This course explores a variety of machine learning and data science techniques using real life datasets/images/audio collected from several sources. These realistic situations are much better than dummy examples, because they force the student to better think the problem, pre-process the data in a better way, and evaluate the performance of the prediction in different ways.
The datasets used here are from different sources such as Kaggle, US Data.gov, CrowdFlower, etc. And each lecture shows how to preprocess the data, model it using an appropriate technique, and compute how well each technique is working on that specific problem. Certain lectures contain also multiple techniques, and we discuss which technique is outperforming the other. Naturally, all the code is shared here, and you can contact me if you have any questions. Every lecture can also be downloaded, so you can enjoy them while travelling.
The student should already be familiar with Python and some data science techniques. In each lecture, we do discuss some technical details on each method, but we do not invest much time in explaining the underlying mathematical principles behind each method
Some of the techniques presented here are:
The modules/libraries used here are:
Some of the real examples used here:
The motivation for this course is that many students willing to learn data science/machine learning are usually suck with dummy datasets that are not challenging enough. This course aims to ease that transition between knowing machine learning, and doing real machine learning on real situations.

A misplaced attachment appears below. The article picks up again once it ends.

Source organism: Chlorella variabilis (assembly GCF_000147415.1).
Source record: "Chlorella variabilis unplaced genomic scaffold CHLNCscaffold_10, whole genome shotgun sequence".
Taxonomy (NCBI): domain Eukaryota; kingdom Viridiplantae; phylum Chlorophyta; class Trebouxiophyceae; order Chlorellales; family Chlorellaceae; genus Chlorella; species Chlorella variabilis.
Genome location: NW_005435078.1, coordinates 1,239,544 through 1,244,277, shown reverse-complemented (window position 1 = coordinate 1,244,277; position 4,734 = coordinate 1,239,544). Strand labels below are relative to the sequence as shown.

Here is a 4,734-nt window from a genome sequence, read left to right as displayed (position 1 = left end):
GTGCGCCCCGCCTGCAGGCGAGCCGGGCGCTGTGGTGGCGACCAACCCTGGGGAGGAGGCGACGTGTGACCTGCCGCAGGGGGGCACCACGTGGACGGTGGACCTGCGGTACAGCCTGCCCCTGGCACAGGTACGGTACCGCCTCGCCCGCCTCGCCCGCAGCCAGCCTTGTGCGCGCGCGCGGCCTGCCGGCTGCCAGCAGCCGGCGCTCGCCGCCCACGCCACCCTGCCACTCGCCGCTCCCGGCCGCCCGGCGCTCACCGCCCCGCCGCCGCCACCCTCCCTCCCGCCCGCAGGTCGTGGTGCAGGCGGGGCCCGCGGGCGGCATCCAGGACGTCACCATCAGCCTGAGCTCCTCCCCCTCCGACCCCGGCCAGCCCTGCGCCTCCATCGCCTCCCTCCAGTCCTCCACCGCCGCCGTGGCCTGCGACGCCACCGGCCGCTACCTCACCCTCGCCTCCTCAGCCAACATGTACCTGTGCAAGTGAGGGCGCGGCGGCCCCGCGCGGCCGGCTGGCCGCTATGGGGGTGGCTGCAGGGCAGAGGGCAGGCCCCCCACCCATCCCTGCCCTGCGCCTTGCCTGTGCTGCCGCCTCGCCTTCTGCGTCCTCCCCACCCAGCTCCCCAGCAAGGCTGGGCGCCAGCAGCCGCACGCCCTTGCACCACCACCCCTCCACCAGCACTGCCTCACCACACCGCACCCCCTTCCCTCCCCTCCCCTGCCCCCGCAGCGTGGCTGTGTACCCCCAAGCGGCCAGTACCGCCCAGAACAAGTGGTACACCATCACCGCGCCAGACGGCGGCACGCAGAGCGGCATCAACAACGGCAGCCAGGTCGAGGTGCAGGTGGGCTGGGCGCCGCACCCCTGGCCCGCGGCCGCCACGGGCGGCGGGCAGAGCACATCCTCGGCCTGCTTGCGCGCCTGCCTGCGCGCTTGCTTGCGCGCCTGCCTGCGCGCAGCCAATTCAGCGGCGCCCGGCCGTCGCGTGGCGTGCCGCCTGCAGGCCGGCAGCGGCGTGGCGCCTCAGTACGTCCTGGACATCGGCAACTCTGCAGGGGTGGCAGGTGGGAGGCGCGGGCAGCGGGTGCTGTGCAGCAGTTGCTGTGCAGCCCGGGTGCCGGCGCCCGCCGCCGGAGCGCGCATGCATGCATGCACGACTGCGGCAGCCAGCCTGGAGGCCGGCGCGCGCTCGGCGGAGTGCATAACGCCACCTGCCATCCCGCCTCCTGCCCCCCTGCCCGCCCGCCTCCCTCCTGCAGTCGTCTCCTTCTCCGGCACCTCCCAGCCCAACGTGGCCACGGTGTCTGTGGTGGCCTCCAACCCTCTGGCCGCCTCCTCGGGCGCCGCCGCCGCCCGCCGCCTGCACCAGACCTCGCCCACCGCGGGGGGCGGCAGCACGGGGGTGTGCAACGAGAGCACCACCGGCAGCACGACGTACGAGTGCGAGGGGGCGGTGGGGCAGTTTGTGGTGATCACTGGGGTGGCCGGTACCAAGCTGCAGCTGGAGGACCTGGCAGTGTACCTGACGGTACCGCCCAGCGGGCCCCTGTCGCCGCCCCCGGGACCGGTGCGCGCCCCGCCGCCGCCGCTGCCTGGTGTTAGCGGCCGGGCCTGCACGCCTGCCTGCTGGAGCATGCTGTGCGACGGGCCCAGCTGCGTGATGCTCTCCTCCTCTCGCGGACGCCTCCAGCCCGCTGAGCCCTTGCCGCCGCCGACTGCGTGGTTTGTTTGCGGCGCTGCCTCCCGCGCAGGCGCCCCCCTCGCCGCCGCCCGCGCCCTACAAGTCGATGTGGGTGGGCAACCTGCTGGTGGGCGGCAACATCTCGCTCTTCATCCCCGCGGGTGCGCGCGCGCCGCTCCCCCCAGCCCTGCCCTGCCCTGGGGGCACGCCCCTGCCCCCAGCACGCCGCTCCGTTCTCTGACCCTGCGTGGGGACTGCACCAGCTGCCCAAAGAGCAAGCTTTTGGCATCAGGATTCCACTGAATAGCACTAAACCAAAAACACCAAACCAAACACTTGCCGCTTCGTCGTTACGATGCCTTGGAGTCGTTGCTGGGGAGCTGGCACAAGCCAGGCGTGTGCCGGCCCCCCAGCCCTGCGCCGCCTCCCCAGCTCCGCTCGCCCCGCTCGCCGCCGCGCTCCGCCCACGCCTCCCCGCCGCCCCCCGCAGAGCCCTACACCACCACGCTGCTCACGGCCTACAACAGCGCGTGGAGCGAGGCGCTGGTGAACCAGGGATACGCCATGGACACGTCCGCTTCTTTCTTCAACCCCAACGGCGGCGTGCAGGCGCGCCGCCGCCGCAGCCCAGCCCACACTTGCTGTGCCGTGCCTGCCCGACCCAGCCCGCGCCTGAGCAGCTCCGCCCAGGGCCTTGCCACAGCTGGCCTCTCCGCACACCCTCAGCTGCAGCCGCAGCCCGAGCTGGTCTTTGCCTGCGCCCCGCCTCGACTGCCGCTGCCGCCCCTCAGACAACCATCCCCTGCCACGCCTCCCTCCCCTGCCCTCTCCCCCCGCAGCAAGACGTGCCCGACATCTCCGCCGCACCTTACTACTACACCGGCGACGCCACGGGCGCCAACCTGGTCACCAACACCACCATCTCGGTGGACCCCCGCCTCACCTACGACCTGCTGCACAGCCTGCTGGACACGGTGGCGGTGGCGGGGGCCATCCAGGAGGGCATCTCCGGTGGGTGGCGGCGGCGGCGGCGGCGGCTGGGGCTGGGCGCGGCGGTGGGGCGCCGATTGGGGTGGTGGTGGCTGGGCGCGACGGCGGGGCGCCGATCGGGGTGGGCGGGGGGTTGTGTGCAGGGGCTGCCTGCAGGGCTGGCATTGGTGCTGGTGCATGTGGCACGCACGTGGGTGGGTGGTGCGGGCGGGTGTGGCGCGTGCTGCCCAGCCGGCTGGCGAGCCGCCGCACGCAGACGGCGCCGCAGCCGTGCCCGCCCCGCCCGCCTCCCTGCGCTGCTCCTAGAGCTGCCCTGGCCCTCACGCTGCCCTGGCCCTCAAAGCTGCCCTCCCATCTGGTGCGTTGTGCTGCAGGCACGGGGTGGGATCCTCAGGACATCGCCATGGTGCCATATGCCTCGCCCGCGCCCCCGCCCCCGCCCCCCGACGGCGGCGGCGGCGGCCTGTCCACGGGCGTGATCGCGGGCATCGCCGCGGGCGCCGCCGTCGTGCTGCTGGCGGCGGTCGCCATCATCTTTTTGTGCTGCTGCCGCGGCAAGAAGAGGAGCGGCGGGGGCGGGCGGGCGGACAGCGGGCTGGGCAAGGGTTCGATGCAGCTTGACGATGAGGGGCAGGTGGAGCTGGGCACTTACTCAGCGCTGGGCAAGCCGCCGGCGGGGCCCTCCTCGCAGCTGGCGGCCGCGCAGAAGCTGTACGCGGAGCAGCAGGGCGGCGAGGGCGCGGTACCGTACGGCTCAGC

We explain the importance of grid search cross validation, using a real example for Wine classification using chemical characteristics. In this example we easily manage to improve a 5% on our classification rate, by choosing the max_depth of the classification trees that we are feeding to Adaboost
We have multiple recordings per word: "Banana", "Chair", "IceCream", "Hello", "Goodbye". We want to extract some metrics from each file, so we can do machine learning later. The difficult part is that the metrics that we need are related to the signal encoded in each file (audio file actually). Luckily, we can leverage an existing R package that reads .wav files, and outputs many properties about the frequencies operating in each file. At the end, we produce 2 csv files (one for training and one for testing) containing 21 features that we can use later for doing machine learning. The approach presented here, can be extended to situations requiring the classification of any sound.
We load the features that we extracted before, both for our training and testing datasets. We evaluate the performance of both Adaboost and SVM. Both methods have a practical in sample accuracy of 100%, 80% of cross-validation accuracy, and 80% of out-of-sample accuracy.
We design a MLP neural network for classifying the audio files we used in the previous lecture. But, in this case we basically get the same out-of-sample accuracy we were getting before, around 72%. So, the extra effort in configuring and running a neural net was not justified
We use official data from the US Nuclear Regulatory Commission, in order to predict the % usage of the existing reactors in the US. We test both Multilayer Perceptrons and Support Vector Regression (SVR). However, in this case, both methods do not perform well; and that is probably good to remind us that Machine Learning cannot always predict everything